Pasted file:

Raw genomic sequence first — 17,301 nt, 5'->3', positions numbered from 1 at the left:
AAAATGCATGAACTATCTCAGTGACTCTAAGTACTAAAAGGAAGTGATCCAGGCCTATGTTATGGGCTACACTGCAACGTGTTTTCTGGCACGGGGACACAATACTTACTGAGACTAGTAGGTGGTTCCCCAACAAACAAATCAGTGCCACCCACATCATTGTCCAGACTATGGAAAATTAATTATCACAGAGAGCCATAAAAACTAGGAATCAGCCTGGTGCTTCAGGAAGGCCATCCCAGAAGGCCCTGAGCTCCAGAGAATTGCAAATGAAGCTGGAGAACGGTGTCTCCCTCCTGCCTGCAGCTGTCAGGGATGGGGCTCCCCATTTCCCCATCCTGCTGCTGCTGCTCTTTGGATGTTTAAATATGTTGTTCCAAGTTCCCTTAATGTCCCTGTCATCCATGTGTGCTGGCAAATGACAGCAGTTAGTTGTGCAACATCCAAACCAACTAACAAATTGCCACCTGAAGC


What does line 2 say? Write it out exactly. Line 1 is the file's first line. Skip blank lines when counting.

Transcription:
AAAATGCATGAACTATCTCAGTGACTCTAAGTACTAAAAGGAAGTGATCCAGGCCTATGTTATGGGCTACACTGCAACGTGTTTTCTGGCACGGGGACACAATACTTACTGAGACTAGTAGGTGGTTCCCCAACAAACAAATCAGTGCCACCCACATCATTGTCCAGACTATGGAAAATTAATTATCACAGAGAGCCATAAAAACTAGGAATCAGCCTGGTGCTTCAGGAAGGCCATCCCAGAAGGCCCTGAGCTCCAGAGAATTGCAAATGAAGCTGGAGAACGGTGTCTCCCTCCTGCCTGCAGCTGTCAGGGATGGGGCTCCCCATTTCCCCATCCTGCTGCTGCTGCTCTTTGGATGTTTAAATATGTTGTTCCAAGTTCCCTTAATGTCCCTGTCATCCATGTGTGCTGGCAAATGACAGCAGTTAGTTGTGCAACATCCAAACCAACTAACAAATTGCCACCTGAAGC